Volume 17 • Issue 33 •Jan. 7 - 13, 2005


Revive Seward Park’s affordable housing opportunity

A little under a year ago, the city unveiled a new plan for the long-dormant, remaining Seward Park Urban Renewal Area sites just south of the Williamsburg Bridge. This plan called for building a mix of 400,000 sq. ft. of affordable housing and 400,000 sq. ft. of commercial space.

Five sites remain from 1967, when the area, at the time occupied mainly by low-income tenement housing, was designated a slum-clearance project and razed. The displaced tenants were assured they would get new affordable units when the area was rebuilt. However, the property has only been partially redeveloped with housing, with parking lots covering much of what remains.

Affordable housing advocates generally called the plan put forward by the city last year a good first step, though some asked that it also include apartments for ultra-low-income individuals. Many residents of the Grand St. Co-ops objected to the plan, feeling the neighborhood already has plenty of low-income housing.

We are told the community response — read community opposition — is what caused the city’s Economic Development Corporation and Department of Housing Preservation and Development to scrap the proposal.

At this point, the decades of inertia is simply disheartening. Clearly, strings are being pulled and chits cashed in behind the scenes to assure no affordable housing is built in this location. As they are now, the remaining Seward Park renewal sites are a bleak no-man’s land. They certainly don’t offer any commercial amenities, something Grand St. co-opers and low-income residents alike could use more of.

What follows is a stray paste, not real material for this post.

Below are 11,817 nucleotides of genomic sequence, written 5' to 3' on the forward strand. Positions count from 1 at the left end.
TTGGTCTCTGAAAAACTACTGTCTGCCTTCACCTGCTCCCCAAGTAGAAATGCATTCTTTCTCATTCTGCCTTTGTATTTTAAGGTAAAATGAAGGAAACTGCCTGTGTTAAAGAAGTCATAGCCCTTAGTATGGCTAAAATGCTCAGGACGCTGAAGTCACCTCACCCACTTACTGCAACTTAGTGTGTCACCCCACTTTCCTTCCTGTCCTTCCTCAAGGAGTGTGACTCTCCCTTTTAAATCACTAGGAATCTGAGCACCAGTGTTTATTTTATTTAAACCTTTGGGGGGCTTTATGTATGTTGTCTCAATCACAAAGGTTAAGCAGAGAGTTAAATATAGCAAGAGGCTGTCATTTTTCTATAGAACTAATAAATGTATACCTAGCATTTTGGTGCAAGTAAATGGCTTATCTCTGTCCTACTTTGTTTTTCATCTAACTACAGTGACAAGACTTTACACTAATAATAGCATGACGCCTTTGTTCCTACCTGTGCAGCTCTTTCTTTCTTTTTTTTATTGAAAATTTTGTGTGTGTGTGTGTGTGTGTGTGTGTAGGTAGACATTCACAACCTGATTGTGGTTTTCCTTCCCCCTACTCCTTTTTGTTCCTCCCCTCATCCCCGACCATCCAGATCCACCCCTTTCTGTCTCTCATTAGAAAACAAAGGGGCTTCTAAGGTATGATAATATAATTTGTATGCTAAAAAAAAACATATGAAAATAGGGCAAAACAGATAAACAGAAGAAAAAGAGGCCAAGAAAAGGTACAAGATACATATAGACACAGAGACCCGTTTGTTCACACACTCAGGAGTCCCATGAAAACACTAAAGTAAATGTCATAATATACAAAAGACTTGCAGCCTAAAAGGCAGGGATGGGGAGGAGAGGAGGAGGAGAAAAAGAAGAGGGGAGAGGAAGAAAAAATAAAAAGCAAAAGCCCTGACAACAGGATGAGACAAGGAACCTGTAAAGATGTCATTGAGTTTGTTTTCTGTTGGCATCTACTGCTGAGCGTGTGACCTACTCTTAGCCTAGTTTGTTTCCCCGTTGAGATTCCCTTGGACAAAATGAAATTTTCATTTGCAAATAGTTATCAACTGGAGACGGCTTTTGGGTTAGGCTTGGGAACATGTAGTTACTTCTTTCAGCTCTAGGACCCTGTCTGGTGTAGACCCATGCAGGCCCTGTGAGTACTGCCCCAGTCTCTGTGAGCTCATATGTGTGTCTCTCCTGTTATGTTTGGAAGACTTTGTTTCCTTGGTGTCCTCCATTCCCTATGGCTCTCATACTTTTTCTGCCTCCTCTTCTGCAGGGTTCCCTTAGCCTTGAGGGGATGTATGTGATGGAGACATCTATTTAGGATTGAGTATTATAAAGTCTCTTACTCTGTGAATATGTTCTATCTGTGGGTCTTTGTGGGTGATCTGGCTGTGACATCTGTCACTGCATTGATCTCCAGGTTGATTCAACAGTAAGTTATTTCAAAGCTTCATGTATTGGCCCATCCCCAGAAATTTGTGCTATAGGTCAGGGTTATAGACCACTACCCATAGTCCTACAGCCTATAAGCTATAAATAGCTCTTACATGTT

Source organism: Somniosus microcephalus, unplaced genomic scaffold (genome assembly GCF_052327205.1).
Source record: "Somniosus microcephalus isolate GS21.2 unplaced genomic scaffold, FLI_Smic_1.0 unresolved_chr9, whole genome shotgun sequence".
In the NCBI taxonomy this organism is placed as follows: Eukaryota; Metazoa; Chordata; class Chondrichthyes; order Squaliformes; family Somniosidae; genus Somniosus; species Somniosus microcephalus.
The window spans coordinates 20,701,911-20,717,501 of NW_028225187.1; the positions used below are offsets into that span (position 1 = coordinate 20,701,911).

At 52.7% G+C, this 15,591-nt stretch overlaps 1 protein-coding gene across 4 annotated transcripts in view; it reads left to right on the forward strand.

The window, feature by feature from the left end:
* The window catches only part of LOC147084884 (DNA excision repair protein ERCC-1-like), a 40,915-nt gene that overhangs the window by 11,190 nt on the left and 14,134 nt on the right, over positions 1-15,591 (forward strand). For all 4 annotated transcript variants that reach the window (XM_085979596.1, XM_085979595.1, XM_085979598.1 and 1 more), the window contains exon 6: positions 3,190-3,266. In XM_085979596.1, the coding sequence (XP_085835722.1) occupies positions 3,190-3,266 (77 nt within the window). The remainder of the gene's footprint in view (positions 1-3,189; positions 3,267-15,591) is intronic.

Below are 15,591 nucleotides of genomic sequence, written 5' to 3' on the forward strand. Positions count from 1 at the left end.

About five years ago, Assembly Speaker Sheldon Silver said some progress on the sites might occur once Republican Mayor Rudy Giuliani left office. While we got another Republican mayor in Michael Bloomberg, he has vowed to push an active program to create new affordable housing. The Seward Park area, as the largest undeveloped city-owned property south of 96th St., and with a covenant for affordable housing, seems a logical place to go. In short, what’s holding things up now?

It seems the only way any project that meets the various constituencies’ needs can be achieved is if all sides sit down together and try to hash out a compromise solution. Those parties include Silver, Councilmember Alan Gerson and the Grand St. co-ops board of directors, on one side, and, on the other, people like Councilmember Margarita Lopez and affordable-housing advocates like the Seward Park Area Renewal Coalition. Community Board 3, of course, would have to be involved. We recall when the city announced its plan last November, the officials said there would be ongoing task force meetings to hone the plan to something that could achieve community consensus. It seems, because of the strident opposition, those task force meetings never occurred.

Yet, it’s only through that sort of process that anything will get done on those sites. Otherwise, what will be left is shopper parking for the Lower East Side Business Improvement District, which to us does not seem the best use of these properties. The next time around, the process — instead of being thwarted at the outset — must be allowed to move forward and develop.

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